The Irish Men's Sheds Association (IMSA) has called on its members and the public to contact people at risk of social isolation.
This comes as the Covid-19 pandemic means many older people are socially isolating to reduce their risk of getting sick.
The association is launching "You can't call in, but you can call" - a new campaign that aims to reduce social isolation.
Barry Sheridan, CEO of IMSA, told Morning Ireland that the association is "asking every person around the country to pick up the phone and call someone at risk of severe isolation".
"What we are finding around the country is a huge surge in community spirit and people trying to help each other.
"We have seen examples of neighbours, around the country, offering to do shopping for neighbours but sometimes it's a chat that people can miss out on," he told Morning Ireland listeners.
"We are calling on everyone around the country to make a phone call and have a chat with someone whether it's a family member, someone vulnerable in the community and to make that part of your day," he added.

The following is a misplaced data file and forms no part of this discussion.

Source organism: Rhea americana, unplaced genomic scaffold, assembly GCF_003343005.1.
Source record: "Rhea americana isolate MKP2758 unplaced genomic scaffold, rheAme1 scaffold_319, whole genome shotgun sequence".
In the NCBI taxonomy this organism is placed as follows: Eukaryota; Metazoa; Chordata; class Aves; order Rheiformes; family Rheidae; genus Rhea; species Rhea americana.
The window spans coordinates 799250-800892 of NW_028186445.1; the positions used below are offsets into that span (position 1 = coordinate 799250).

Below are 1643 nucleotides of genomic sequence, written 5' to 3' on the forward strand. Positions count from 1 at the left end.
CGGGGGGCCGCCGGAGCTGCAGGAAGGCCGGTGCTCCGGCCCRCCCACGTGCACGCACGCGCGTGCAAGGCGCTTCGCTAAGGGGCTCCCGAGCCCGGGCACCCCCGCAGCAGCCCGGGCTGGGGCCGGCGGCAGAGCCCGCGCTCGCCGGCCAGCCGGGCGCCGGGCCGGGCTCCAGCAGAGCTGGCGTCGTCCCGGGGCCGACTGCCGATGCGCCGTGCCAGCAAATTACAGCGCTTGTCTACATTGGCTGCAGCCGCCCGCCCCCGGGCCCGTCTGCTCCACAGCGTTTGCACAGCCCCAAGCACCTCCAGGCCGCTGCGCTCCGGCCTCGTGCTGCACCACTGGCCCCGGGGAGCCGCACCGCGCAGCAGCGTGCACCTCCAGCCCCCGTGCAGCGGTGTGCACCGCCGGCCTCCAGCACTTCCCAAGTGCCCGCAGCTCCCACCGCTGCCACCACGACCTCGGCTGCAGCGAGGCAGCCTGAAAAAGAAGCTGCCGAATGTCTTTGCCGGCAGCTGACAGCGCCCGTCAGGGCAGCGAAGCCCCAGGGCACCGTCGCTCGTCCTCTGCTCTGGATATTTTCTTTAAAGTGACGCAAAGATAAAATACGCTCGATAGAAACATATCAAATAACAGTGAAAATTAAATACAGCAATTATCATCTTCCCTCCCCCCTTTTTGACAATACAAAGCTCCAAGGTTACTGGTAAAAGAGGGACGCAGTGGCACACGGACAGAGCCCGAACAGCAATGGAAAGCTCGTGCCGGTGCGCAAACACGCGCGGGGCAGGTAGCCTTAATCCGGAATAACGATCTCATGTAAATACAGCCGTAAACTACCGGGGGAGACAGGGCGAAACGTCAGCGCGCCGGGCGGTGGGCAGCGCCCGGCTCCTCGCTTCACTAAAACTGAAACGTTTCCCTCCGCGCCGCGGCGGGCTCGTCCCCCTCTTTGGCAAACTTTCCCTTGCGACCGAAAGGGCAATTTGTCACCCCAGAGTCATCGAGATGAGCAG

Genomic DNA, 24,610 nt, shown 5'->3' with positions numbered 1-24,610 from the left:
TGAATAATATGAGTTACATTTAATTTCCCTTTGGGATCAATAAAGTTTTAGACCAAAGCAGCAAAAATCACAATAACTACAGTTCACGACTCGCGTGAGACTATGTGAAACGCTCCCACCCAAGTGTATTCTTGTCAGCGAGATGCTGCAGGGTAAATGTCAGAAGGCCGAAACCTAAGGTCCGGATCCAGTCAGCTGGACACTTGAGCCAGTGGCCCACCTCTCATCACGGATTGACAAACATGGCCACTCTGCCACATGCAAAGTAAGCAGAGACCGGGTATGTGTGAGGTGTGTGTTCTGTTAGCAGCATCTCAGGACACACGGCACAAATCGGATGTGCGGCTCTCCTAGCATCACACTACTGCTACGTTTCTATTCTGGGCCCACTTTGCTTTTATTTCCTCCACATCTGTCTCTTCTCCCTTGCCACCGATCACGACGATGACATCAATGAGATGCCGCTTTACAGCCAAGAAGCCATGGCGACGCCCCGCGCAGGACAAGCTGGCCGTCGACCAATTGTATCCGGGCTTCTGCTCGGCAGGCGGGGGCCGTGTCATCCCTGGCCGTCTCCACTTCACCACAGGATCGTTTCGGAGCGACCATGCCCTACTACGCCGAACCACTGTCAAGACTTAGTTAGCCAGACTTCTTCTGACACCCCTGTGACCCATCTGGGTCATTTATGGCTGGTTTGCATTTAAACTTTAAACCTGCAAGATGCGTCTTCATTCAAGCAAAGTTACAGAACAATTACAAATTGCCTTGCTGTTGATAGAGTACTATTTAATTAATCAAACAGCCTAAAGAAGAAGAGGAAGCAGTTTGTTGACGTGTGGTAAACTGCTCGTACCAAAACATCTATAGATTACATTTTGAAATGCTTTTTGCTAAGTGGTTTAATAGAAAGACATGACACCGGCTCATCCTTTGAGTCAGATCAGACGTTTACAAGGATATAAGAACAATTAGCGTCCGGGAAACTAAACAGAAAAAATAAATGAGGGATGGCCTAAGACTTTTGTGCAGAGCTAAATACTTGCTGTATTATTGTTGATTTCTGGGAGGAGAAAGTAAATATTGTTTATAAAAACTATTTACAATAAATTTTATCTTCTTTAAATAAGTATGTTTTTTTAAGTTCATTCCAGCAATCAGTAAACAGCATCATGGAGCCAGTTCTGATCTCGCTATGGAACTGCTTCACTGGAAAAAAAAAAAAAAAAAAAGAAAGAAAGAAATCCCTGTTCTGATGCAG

Two members of Kilbeggan Men's Shed, Mick Rush and TP O'Gorman, welcomed the campaign.
Both men are part of a What's App group set up to prevent social isolation and so members of the Kilbeggan Men's Shed can chat and stay in touch on a daily basis.
The Irish Men's Sheds Association has 450 men's sheds across the whole of Ireland, with over 10,000 men attending a shed every week.
Speaking on the launch of the campaign, Mr Sheridan said: "We always say that the 'kettle is the most important tool in the shed', a key part of any day in a shed is gathering around the table, having a cup of tea and a chat.
"While you can't call in, you can call. The next time you're sitting down for a cuppa, think of someone who is at risk of social isolation and give them a call.
"Whether it's a neighbour, family member or friend, we want people to pick up the phone and #CallThemForACuppa. There are people in Ireland who now face weeks, perhaps months, with minimal social contact, or in some cases none at all.
"The sheds were set up to, among other things, help deal with social isolation for men, and so we are intimately aware of this issue.
"Isolation is an everyday issue across the whole of Ireland, now with the coronavirus it's a crisis. We have to act together to lessen the impact of social isolation on the health of our older neighbours, relatives and friends."
While all men's sheds across Ireland are temporarily closed, they continue to connect with one another through alternative means such as checking in through phone, text and WhatsApp.
The sheds are also operating a 'buddy system', whereby one member is responsible for checking in with another, ensuring that its members are not isolated during this difficult time.